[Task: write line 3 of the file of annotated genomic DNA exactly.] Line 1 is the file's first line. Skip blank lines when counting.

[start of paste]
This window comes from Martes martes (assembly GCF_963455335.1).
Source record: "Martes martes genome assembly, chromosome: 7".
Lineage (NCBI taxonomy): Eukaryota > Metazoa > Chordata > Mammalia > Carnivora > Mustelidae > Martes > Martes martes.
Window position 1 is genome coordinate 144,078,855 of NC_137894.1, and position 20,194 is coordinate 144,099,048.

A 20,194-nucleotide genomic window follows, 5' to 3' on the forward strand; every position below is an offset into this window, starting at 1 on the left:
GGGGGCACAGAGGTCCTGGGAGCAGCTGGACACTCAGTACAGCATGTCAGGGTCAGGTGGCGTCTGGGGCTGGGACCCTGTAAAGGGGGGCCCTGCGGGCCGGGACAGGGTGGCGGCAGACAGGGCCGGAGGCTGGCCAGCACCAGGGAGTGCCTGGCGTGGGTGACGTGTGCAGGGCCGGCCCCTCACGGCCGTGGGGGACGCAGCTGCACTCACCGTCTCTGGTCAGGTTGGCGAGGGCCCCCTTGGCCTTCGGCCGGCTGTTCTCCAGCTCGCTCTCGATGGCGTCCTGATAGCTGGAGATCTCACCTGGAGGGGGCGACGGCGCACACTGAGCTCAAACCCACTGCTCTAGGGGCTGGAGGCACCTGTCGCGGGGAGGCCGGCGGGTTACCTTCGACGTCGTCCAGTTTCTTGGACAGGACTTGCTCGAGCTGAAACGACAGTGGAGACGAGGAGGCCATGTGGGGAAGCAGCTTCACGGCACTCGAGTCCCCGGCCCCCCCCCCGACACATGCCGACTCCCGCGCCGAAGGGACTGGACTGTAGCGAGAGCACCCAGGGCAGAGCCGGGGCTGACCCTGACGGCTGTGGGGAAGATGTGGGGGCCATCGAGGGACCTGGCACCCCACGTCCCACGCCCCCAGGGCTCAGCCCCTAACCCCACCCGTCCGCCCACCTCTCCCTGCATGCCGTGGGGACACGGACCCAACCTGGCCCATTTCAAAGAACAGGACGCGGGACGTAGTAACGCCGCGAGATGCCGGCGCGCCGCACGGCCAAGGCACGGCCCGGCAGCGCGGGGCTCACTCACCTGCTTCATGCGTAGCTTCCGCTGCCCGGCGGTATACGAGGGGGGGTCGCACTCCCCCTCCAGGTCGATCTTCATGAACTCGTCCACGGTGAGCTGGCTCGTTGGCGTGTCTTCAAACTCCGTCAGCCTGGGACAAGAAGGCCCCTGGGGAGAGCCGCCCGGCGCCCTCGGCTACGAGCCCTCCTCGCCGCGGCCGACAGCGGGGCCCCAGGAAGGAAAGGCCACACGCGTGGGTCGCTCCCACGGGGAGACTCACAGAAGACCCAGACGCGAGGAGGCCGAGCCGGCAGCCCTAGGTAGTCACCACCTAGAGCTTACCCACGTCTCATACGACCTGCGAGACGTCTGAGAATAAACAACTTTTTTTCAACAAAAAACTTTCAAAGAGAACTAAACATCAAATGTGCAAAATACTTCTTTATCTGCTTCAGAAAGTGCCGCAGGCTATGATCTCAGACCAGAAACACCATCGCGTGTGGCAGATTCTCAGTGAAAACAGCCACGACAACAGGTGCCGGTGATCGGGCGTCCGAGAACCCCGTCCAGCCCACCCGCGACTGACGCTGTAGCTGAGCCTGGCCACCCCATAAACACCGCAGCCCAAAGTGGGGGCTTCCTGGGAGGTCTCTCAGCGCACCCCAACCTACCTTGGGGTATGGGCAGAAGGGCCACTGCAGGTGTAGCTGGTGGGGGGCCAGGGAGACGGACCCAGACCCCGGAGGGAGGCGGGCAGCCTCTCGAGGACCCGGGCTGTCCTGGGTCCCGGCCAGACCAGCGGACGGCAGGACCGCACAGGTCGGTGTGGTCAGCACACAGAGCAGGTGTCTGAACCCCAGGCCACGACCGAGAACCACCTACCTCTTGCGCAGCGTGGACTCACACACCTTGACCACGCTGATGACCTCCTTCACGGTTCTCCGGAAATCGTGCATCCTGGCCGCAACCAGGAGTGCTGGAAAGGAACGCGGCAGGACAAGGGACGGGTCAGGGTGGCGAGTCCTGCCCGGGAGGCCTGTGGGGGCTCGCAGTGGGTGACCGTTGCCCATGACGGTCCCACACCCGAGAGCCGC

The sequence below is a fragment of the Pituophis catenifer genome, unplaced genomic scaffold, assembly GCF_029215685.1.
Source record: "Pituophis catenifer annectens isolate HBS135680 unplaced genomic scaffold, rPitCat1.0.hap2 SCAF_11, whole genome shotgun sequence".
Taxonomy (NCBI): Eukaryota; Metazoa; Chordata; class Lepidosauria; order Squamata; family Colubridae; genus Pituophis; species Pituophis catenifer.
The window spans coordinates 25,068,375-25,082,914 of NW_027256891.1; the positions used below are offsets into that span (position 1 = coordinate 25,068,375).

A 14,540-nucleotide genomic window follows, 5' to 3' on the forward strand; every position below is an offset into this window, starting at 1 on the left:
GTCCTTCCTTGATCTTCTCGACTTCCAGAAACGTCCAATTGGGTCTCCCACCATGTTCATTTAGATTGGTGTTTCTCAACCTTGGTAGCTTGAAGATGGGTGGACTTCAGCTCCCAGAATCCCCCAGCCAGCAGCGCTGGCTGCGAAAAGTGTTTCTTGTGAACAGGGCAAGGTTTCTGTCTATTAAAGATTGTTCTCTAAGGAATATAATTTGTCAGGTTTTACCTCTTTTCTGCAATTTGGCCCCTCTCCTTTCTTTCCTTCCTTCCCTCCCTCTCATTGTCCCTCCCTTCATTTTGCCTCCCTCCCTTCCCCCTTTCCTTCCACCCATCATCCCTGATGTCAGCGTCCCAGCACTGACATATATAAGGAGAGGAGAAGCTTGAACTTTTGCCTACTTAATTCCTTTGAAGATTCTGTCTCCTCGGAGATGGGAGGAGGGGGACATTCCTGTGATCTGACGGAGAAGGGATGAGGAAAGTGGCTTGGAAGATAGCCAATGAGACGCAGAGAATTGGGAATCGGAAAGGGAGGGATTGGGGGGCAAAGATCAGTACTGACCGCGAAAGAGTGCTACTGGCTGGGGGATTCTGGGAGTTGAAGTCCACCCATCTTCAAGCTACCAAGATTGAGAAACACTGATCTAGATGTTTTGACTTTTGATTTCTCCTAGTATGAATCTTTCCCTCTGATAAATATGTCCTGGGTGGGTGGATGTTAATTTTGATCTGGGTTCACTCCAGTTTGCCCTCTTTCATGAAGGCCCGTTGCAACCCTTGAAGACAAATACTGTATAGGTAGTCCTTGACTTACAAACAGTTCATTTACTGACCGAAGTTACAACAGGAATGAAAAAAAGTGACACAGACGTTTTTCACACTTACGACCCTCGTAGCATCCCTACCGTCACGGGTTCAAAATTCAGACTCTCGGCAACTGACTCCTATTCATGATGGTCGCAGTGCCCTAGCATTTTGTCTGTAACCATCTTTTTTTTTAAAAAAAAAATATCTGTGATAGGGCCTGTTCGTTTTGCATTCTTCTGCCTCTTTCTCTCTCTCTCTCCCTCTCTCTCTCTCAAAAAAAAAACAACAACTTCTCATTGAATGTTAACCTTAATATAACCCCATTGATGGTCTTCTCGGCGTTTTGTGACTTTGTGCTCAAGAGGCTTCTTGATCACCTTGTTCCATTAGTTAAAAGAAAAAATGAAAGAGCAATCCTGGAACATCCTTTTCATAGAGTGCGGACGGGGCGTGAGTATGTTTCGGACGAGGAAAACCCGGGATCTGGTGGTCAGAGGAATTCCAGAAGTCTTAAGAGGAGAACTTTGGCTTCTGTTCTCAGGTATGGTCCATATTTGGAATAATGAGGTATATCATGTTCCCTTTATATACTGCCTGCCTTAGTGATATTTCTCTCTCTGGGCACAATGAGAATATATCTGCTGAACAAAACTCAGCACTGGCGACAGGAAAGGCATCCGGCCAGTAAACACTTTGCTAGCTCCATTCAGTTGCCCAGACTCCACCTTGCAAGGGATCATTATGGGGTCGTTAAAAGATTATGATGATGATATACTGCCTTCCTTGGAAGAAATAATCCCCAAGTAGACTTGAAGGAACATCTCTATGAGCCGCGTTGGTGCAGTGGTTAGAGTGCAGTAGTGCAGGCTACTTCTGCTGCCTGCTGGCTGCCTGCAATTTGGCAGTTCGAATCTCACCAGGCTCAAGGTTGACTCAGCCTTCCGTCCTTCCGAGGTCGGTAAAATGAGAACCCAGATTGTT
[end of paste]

Lineage (NCBI taxonomy): Eukaryota > Metazoa > Chordata > Mammalia > Carnivora > Mustelidae > Martes > Martes martes.